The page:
Social isolation stress exacerbates autoimmune disease in MRL/lpr mice

Research output: Contribution to journalArticle

35 Citations (Scopus)

Abstract

The potential physiological mechanisms explaining an influence of psychosocial stress on autoimmune diseases remain undetermined. Exposure of chronic social isolation stress to MRL/lpr mice significantly enhanced the degree of proteinuria after 20 weeks of age and reduced the survival rate. The serum anti-dsDNA IgG2a levels were increased significantly by stress at 19 weeks of age, which was simultaneously accompanied by inhibition of the serum corticosterone elevation. Furthermore, stress caused increased IFN-γ production from anti-CD3-stimulated splenic mononuclear cells, whereas IL-4 and IL-10 production decreased. These results indicated that isolation stress exacerbated autoimmune disease in MRL/lpr mice, the possible mechanism for which might be related to stress-induced dysregulation of Th1/Th2 balance and inhibition of the blood corticosterone response to inflammatory stimuli.

Original languageEnglish
Pages (from-to)138-144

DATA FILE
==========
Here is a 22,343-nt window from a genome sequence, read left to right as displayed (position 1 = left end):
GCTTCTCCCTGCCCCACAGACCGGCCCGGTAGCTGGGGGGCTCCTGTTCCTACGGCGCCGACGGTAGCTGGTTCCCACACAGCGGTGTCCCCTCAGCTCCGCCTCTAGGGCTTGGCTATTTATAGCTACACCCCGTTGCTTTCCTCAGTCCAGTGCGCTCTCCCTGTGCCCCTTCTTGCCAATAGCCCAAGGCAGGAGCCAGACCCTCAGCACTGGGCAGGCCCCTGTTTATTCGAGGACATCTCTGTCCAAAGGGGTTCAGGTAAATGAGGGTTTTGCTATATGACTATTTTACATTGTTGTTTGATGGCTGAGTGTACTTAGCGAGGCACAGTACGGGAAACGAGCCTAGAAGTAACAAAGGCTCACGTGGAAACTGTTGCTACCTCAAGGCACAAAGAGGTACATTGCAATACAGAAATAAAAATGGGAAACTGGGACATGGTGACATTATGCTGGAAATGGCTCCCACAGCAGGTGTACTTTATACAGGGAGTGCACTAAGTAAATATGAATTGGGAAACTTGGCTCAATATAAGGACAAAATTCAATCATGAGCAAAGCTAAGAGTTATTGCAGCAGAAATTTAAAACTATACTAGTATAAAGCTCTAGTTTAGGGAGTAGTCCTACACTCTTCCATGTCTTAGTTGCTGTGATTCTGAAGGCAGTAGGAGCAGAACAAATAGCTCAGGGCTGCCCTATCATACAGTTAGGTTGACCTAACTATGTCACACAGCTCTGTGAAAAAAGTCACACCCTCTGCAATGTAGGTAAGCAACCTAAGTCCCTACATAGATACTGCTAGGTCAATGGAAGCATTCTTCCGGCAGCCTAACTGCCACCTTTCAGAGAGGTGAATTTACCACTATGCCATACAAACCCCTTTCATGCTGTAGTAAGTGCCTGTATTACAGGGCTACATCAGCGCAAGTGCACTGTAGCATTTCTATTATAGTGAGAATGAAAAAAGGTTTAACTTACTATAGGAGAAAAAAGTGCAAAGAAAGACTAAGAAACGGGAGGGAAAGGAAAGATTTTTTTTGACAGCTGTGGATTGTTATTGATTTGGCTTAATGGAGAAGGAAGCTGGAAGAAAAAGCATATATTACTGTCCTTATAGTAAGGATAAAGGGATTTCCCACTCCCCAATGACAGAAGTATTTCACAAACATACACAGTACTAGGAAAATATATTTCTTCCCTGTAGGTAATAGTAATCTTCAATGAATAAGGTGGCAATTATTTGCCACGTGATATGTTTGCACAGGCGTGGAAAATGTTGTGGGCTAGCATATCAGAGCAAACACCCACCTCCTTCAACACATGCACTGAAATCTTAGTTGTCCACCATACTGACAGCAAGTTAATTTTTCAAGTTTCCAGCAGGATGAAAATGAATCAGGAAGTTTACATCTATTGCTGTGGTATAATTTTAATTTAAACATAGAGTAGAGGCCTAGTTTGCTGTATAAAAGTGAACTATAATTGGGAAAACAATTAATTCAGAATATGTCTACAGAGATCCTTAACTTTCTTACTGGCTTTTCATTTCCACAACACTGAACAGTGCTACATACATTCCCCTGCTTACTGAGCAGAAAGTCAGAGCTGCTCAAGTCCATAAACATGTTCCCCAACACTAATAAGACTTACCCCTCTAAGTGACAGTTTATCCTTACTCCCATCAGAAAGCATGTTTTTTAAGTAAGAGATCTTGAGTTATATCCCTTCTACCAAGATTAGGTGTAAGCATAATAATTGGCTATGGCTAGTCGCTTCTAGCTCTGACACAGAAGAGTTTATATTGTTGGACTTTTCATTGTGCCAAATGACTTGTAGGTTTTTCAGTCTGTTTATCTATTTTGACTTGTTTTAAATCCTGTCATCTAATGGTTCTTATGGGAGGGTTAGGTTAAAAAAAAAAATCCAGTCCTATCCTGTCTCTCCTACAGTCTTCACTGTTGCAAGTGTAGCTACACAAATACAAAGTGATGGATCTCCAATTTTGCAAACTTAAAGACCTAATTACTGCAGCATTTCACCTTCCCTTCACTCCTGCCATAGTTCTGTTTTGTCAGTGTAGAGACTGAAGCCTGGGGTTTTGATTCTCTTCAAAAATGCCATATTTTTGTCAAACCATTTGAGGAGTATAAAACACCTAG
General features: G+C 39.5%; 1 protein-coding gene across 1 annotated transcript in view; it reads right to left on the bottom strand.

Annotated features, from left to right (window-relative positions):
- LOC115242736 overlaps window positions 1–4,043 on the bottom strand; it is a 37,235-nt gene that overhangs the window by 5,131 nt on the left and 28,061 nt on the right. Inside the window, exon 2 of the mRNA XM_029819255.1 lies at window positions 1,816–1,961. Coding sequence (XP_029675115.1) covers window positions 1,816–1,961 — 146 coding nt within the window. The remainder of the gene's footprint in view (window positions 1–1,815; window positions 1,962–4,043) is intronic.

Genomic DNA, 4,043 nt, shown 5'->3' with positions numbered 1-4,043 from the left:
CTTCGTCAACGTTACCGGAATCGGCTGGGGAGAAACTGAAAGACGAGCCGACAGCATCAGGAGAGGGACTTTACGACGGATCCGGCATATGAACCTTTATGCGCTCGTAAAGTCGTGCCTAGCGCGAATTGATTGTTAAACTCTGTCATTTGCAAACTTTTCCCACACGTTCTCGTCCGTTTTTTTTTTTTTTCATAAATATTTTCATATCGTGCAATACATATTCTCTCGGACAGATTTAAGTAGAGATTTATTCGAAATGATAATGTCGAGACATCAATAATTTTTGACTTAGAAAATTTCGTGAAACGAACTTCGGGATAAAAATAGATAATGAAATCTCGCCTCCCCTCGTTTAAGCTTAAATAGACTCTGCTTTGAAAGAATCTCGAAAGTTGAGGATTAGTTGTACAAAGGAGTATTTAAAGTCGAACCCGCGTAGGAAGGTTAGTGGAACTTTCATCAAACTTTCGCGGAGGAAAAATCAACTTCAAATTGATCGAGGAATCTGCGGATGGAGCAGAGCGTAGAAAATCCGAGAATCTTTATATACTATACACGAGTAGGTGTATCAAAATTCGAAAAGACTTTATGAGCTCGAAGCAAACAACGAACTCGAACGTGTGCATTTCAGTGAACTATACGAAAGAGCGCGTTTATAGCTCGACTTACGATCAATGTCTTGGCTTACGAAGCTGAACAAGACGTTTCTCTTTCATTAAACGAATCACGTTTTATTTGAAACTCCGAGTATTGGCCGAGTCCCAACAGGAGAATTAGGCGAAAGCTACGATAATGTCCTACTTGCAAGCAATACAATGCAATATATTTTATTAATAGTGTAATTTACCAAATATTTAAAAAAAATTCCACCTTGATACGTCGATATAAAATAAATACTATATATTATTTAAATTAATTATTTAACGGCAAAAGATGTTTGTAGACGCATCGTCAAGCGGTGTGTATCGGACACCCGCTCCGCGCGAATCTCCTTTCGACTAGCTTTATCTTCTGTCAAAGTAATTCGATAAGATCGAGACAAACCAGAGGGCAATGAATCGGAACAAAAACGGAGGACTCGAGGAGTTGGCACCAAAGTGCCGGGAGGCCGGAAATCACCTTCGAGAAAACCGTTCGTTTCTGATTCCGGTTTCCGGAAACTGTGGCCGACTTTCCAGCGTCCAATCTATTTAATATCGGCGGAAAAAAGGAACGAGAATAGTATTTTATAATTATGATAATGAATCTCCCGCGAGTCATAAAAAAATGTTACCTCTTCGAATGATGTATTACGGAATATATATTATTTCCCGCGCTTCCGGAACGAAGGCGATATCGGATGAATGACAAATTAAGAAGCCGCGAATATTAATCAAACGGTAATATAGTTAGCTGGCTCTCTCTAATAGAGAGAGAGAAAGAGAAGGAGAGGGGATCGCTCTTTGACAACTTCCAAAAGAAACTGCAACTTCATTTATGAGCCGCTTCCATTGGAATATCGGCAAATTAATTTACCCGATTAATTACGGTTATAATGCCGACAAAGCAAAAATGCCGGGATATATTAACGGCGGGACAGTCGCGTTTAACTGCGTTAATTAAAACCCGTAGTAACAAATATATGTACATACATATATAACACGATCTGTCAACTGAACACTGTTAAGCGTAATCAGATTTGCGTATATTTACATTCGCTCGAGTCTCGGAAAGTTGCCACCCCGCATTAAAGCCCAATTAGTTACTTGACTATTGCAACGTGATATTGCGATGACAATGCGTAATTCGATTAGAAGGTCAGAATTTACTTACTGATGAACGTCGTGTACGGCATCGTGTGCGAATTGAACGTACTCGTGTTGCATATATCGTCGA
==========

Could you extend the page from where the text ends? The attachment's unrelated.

Number of pages7
JournalJournal of Neuroimmunology
Volume158
Issue number1-2
DOIs
Publication statusPublished - Jan 1 2005

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Inbred MRL lpr Mouse
Social Isolation
Corticosterone
Autoimmune Diseases
Th1-Th2 Balance
Serum
Proteinuria
Interleukin-4
Interleukin-10
Survival Rate
Inhibition (Psychology)

All Science Journal Classification (ASJC) codes

  • Immunology and Allergy
  • Immunology
  • Neurology
  • Clinical Neurology

Cite this

Social isolation stress exacerbates autoimmune disease in MRL/lpr mice. / Chida, Yoichi; Sudo, Nobuyuki; Kubo, Chiharu.

In: Journal of Neuroimmunology, Vol. 158, No. 1-2, 01.01.2005, p. 138-144.

Research output: Contribution to journalArticle

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